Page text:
As so the season has come to an end. I'm always filed with a bit of sadness when it's all over, no matter what the results, the Academy Awards are always on my mind. It's to great dismay to learn that this years telecast was the lowest rated show since 1974. A year in which my favorite film of the year won the big award (that hasn't happened since 2000 with American Beauty.) Was the films that didn't draw in the audience. Dark gloom-ridden masterpieces like No Country For Old Men and There Will Be Blood did quite well at the box office for off-the-cuff auteurial brain films. Respectively both are all time top grossers for the Coen Brothers and Paul Thomas Anderson at about $60 million and $35 million. Atonement, while no Shakespeare in Love or English Patient grossed nearly $50 million, not bad for a period piece, in the same vicinity of Michael Clayton. Juno was the only gangbuster at the box office, at $130 million.
But really, why the lack of interest in this years telecast, which I felt was largely superior than past shows, not just because my favorite films were among the honored, but also for Jon Stewart, a witty racantor-- remember they with the writer strike they only had like a week and half to writer the show, not the usual two or three months. The musical performances were done quite well also, with Amy Adams cute and cuddily and the team from Once ruling the world. Sure the show had silly tributes, but they all do-- it's one of those things Oscar fetishists laugh and argue about, but the trivialities of them are apart of why the show is special.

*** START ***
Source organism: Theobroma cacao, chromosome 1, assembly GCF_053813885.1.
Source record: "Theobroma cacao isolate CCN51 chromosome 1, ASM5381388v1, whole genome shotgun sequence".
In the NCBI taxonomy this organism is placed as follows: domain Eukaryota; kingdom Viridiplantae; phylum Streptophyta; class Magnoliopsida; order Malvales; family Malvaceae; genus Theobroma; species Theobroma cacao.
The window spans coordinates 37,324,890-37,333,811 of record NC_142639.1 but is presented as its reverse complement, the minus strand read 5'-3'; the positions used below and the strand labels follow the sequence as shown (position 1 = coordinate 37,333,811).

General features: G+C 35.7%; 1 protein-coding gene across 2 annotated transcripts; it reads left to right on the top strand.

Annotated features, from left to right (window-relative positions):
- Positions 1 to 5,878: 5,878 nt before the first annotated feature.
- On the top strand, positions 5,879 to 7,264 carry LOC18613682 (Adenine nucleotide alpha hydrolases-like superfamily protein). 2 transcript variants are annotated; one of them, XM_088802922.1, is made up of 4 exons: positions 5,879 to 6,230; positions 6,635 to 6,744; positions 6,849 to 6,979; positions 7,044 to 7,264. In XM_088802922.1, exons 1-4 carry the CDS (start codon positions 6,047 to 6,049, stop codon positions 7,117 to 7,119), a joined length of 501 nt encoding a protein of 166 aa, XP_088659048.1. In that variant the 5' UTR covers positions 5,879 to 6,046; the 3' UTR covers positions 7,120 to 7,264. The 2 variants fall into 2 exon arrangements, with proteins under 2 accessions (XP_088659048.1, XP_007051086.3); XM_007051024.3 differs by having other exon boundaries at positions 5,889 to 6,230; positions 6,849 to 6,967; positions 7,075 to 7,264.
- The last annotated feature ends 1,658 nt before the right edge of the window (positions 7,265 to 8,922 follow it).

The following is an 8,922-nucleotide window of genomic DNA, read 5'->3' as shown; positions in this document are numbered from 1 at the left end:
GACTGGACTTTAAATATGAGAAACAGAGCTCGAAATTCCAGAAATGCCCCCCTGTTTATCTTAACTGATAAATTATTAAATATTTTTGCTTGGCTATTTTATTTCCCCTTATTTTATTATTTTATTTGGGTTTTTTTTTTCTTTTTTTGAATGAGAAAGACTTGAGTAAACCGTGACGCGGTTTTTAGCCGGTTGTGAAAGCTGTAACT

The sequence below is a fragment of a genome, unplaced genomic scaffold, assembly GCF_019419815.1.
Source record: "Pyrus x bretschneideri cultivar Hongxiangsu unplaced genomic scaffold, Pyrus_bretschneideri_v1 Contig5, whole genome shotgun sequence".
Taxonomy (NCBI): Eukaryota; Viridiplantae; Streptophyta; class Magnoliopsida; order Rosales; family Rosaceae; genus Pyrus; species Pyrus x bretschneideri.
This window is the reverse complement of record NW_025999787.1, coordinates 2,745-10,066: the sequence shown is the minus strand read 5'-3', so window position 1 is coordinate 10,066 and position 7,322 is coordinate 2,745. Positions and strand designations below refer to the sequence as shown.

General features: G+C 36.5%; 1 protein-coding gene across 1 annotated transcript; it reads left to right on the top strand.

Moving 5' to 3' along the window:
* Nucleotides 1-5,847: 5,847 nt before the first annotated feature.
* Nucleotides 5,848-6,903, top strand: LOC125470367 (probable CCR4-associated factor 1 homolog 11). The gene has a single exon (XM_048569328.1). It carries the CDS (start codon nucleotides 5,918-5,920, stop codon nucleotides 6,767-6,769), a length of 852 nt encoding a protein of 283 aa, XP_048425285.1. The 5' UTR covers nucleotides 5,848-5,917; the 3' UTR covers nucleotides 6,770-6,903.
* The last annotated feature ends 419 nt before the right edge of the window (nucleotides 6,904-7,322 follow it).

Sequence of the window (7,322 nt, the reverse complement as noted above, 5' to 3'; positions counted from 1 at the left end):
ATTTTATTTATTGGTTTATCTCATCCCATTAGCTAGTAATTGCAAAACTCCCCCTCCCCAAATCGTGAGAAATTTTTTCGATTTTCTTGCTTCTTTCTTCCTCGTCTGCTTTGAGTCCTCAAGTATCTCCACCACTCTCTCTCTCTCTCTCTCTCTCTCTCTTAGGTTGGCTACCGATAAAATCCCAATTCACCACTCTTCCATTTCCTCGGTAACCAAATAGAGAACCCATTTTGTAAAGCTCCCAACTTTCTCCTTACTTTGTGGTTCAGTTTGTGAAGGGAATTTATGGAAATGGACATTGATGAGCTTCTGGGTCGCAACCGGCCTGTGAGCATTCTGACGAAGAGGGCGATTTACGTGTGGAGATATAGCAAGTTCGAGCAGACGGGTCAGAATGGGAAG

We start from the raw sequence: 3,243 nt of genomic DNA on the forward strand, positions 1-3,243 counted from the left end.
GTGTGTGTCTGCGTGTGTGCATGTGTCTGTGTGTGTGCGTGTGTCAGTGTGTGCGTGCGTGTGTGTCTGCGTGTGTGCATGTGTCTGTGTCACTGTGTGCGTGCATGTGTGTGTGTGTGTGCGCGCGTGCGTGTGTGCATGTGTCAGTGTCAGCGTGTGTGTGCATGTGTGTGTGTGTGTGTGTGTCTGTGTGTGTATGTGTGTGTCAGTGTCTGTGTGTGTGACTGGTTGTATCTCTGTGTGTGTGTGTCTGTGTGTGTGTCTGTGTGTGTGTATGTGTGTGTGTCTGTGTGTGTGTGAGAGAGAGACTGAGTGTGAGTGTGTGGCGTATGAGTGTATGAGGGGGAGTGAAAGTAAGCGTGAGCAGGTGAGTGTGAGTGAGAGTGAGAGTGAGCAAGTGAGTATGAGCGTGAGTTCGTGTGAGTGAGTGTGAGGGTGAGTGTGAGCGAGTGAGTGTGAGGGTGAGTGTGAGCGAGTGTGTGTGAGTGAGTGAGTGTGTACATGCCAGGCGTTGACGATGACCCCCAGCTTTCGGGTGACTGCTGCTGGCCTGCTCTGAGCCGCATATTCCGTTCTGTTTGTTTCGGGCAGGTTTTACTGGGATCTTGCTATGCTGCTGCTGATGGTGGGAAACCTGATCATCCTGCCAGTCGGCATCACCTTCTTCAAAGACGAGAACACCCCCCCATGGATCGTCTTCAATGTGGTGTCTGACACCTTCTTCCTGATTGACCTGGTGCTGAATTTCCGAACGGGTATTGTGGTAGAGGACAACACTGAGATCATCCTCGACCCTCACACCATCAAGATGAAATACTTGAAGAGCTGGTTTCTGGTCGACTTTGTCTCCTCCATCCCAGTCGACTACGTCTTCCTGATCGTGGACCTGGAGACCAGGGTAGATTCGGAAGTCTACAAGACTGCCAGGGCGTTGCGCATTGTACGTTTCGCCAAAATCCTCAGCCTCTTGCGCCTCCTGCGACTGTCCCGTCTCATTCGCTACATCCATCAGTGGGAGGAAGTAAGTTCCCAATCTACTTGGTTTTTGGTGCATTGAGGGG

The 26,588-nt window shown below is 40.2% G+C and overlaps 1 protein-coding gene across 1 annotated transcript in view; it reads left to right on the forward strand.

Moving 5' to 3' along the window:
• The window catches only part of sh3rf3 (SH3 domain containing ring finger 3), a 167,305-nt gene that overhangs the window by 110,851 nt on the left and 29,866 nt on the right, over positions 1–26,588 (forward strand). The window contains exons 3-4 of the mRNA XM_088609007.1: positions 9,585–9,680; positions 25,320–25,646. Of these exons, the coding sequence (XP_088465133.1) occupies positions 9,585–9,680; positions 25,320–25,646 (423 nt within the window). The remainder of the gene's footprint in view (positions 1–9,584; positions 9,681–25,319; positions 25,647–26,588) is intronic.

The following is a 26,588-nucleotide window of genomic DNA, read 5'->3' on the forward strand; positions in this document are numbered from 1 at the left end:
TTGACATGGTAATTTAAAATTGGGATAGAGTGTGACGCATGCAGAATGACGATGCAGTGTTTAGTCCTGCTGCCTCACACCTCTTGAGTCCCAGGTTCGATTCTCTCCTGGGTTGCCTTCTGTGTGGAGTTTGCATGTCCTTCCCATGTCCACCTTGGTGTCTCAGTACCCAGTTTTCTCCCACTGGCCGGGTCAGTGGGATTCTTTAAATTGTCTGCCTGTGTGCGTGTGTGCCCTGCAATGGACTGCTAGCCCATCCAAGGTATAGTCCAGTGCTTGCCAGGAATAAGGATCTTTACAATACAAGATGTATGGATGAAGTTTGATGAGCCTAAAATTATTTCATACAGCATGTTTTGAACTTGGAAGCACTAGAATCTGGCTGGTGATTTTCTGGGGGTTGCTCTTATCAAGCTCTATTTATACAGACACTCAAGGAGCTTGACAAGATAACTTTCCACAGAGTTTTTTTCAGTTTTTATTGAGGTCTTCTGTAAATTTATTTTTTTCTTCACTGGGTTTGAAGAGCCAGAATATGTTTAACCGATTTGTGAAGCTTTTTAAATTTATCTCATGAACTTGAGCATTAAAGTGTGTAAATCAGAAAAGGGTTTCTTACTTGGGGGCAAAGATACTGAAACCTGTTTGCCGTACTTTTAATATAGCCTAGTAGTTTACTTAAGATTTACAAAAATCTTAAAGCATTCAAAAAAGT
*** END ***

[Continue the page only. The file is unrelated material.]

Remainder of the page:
But what was so unappealing about this year-- was it the movies, and the more attention on brain than Hollywood might-- would you really want a best picture line-up consisting of 2007's top grossers-- Spider-man 3, Pirates of the Caribbean: At World's End and Shrek the Third. Attention has been focused on the lack of big Hollywood films in the line-up, but none of the films selected were really out and out indies either. Atonement came from Focus Features (the specialty division of Universal), Juno from Fox Searchlight (still Fox), No Country For Old Men and There Will Be Blood hybrids from Paramount Vantage and Miramax (Paramount and Disney), and Michael Clayton from Warner Bros.
That's been the trend in recent years-- the speciality divisions have been making the Oscar bait movies, while the bigger divisions are making the movies, but on the flip side whenever the big side of the companies do make an Oscar bid, they don't really go for it-- case in point-- last year Paramount Pictures released Zodiac, David Fincher's intelligent, engrossing thesis into the Zodiac killings. The film came out in March to rave reviews and flaccid box office and then was mostly forgotten by years end-- by the distributers, critics and Academy.
It may not be popular, but I rejoice the Academy for (mostly) making the right decisions this year-- none of the films that won weren't deserving-- debates will rage forever if some were more worthy (I have some things to say), but I digress I embrace the Academy of Motion Picture Arts and Sciences for making happily and intelligently unpopular choices.